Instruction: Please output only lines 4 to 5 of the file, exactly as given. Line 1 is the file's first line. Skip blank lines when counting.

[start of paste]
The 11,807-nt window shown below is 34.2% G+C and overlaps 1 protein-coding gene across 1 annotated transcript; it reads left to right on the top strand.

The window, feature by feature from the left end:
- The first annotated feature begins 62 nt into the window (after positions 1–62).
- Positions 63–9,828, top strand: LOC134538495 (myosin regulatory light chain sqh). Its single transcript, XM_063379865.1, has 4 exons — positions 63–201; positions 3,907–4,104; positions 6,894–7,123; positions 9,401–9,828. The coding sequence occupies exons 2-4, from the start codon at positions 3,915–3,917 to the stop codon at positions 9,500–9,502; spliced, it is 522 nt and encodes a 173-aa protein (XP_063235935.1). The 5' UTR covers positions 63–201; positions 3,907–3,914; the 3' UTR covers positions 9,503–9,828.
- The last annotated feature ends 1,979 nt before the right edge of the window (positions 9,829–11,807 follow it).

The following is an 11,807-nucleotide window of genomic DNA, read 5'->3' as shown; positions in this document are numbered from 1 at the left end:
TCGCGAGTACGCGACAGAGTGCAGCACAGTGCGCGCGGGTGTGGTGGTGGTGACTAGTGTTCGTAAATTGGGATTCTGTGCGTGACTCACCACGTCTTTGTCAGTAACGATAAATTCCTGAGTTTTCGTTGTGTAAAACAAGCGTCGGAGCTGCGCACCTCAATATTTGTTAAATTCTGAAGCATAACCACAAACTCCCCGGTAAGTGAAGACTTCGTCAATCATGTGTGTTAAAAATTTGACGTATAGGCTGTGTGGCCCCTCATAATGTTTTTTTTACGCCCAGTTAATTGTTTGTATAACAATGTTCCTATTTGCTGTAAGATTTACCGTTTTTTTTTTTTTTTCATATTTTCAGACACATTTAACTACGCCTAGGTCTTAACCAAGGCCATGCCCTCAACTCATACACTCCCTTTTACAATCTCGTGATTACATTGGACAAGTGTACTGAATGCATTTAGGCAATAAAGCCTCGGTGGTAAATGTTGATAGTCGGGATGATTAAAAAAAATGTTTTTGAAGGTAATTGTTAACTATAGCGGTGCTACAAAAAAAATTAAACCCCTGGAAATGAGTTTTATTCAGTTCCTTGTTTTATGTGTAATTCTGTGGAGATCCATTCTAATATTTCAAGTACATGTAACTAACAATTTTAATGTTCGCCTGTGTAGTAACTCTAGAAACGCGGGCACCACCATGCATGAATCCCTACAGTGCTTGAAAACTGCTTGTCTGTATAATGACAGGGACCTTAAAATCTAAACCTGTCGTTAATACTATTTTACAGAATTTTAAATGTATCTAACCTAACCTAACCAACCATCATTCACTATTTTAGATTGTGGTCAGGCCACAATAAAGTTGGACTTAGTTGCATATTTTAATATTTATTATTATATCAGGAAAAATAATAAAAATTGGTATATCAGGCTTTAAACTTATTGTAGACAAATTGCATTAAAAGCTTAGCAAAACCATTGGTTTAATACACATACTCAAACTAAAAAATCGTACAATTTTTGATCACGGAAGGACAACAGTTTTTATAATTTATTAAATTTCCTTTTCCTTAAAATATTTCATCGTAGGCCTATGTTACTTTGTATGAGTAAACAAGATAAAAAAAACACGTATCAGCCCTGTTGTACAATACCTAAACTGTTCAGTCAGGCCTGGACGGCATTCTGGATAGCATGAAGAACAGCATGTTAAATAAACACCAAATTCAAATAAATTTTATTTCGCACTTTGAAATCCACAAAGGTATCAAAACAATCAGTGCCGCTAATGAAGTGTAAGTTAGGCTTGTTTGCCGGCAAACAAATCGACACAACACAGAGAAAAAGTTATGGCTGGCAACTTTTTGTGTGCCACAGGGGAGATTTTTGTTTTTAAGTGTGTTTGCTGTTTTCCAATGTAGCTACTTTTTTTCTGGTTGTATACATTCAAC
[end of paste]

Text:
- Positions 63–9,828, top strand: LOC134538495 (myosin regulatory light chain sqh). Its single transcript, XM_063379865.1, has 4 exons — positions 63–201; positions 3,907–4,104; positions 6,894–7,123; positions 9,401–9,828. The coding sequence occupies exons 2-4, from the start codon at positions 3,915–3,917 to the stop codon at positions 9,500–9,502; spliced, it is 522 nt and encodes a 173-aa protein (XP_063235935.1). The 5' UTR covers positions 63–201; positions 3,907–3,914; the 3' UTR covers positions 9,503–9,828.
- The last annotated feature ends 1,979 nt before the right edge of the window (positions 9,829–11,807 follow it).